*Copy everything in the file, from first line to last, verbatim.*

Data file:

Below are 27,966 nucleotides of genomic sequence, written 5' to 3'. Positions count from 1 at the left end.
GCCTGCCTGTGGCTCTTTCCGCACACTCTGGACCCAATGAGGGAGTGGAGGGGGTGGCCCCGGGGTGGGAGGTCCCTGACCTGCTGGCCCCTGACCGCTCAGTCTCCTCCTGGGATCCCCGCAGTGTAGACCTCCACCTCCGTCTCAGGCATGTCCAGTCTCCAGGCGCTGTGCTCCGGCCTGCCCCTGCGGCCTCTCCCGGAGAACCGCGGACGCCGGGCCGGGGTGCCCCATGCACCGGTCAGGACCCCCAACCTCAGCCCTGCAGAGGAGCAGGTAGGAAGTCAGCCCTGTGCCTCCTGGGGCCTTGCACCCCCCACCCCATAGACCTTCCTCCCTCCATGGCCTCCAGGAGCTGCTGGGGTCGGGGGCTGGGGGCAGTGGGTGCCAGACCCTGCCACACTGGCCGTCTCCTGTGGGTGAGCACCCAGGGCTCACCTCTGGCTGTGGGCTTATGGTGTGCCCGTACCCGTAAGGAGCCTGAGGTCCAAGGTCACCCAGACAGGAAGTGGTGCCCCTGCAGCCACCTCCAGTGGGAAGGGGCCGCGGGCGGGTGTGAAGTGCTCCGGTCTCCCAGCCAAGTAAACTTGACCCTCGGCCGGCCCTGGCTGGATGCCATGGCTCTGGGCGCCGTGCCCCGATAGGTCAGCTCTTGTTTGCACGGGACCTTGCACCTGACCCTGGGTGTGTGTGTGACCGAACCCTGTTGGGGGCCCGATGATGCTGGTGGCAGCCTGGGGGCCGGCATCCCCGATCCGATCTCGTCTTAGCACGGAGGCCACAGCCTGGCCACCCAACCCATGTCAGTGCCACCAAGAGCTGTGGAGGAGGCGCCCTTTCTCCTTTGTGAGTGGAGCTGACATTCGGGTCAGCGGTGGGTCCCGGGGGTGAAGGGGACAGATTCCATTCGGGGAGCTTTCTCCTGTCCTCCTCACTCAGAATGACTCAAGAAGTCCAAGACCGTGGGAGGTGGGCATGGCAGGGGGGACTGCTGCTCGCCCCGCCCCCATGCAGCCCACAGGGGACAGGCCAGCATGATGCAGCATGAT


Below are 27,966 nucleotides of genomic sequence, written 5' to 3'. Positions count from 1 at the left end.
GCCTGCCTGTGGCTCTTTCCGCACACTCTGGACCCAATGAGGGAGTGGAGGGGGTGGCCCCGGGGTGGGAGGTCCCTGACCTGCTGGCCCCTGACCGCTCAGTCTCCTCCTGGGATCCCCGCAGTGTAGACCTCCACCTCCGTCTCAGGCATGTCCAGTCTCCAGGCGCTGTGCTCCGGCCTGCCCCTGCGGCCTCTCCCGGAGAACCGCGGACGCCGGGCCGGGGTGCCCCATGCACCGGTCAGGACCCCCAACCTCAGCCCTGCAGAGGAGCAGGTAGGAAGTCAGCCCTGTGCCTCCTGGGGCCTTGCACCCCCCACCCCATAGACCTTCCTCCCTCCATGGCCTCCAGGAGCTGCTGGGGTCGGGGGCTGGGGGCAGTGGGTGCCAGACCCTGCCACACTGGCCGTCTCCTGTGGGTGAGCACCCAGGGCTCACCTCTGGCTGTGGGCTTATGGTGTGCCCGTACCCGTAAGGAGCCTGAGGTCCAAGGTCACCCAGACAGGAAGTGGTGCCCCTGCAGCCACCTCCAGTGGGAAGGGGCCGCGGGCGGGTGTGAAGTGCTCCGGTCTCCCAGCCAAGTAAACTTGACCCTCGGCCGGCCCTGGCTGGATGCCATGGCTCTGGGCGCCGTGCCCCGATAGGTCAGCTCTTGTTTGCACGGGACCTTGCACCTGACCCTGGGTGTGTGTGTGACCGAACCCTGTTGGGGGCCCGATGATGCTGGTGGCAGCCTGGGGGCCGGCATCCCCGATCCGATCTCGTCTTAGCACGGAGGCCACAGCCTGGCCACCCAACCCATGTCAGTGCCACCAAGAGCTGTGGAGGAGGCGCCCTTTCTCCTTTGTGAGTGGAGCTGACATTCGGGTCAGCGGTGGGTCCCGGGGGTGAAGGGGACAGATTCCATTCGGGGAGCTTTCTCCTGTCCTCCTCACTCAGAATGACTCAAGAAGTCCAAGACCGTGGGAGGTGGGCATGGCAGGGGGGACTGCTGCTCGCCCCGCCCCCATGCAGCCCACAGGGGACAGGCCAGCATGATGCAGCATGAT